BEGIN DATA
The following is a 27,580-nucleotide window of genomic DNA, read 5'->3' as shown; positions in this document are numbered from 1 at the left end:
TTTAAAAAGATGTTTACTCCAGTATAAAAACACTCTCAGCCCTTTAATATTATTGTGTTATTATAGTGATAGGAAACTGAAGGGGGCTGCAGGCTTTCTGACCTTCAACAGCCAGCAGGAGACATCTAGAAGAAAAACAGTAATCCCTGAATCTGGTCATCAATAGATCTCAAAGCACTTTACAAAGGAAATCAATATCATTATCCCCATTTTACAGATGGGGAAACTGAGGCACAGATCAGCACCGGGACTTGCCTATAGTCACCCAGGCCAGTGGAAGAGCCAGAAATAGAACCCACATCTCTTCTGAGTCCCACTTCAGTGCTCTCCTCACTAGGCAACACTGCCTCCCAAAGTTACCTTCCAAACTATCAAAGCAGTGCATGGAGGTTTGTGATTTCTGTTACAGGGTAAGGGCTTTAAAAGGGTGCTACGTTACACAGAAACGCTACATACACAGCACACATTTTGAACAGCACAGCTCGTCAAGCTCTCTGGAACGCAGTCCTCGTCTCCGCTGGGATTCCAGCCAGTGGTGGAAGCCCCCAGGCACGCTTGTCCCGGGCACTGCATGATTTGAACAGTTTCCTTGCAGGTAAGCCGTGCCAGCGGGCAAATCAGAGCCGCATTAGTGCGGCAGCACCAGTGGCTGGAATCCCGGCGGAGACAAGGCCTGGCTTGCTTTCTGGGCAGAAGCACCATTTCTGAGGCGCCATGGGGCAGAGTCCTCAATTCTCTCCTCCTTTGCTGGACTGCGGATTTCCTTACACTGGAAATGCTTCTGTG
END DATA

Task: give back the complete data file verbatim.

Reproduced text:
The following is a 27,580-nucleotide window of genomic DNA, read 5'->3' as shown; positions in this document are numbered from 1 at the left end:
TTTAAAAAGATGTTTACTCCAGTATAAAAACACTCTCAGCCCTTTAATATTATTGTGTTATTATAGTGATAGGAAACTGAAGGGGGCTGCAGGCTTTCTGACCTTCAACAGCCAGCAGGAGACATCTAGAAGAAAAACAGTAATCCCTGAATCTGGTCATCAATAGATCTCAAAGCACTTTACAAAGGAAATCAATATCATTATCCCCATTTTACAGATGGGGAAACTGAGGCACAGATCAGCACCGGGACTTGCCTATAGTCACCCAGGCCAGTGGAAGAGCCAGAAATAGAACCCACATCTCTTCTGAGTCCCACTTCAGTGCTCTCCTCACTAGGCAACACTGCCTCCCAAAGTTACCTTCCAAACTATCAAAGCAGTGCATGGAGGTTTGTGATTTCTGTTACAGGGTAAGGGCTTTAAAAGGGTGCTACGTTACACAGAAACGCTACATACACAGCACACATTTTGAACAGCACAGCTCGTCAAGCTCTCTGGAACGCAGTCCTCGTCTCCGCTGGGATTCCAGCCAGTGGTGGAAGCCCCCAGGCACGCTTGTCCCGGGCACTGCATGATTTGAACAGTTTCCTTGCAGGTAAGCCGTGCCAGCGGGCAAATCAGAGCCGCATTAGTGCGGCAGCACCAGTGGCTGGAATCCCGGCGGAGACAAGGCCTGGCTTGCTTTCTGGGCAGAAGCACCATTTCTGAGGCGCCATGGGGCAGAGTCCTCAATTCTCTCCTCCTTTGCTGGACTGCGGATTTCCTTACACTGGAAATGCTTCTGTG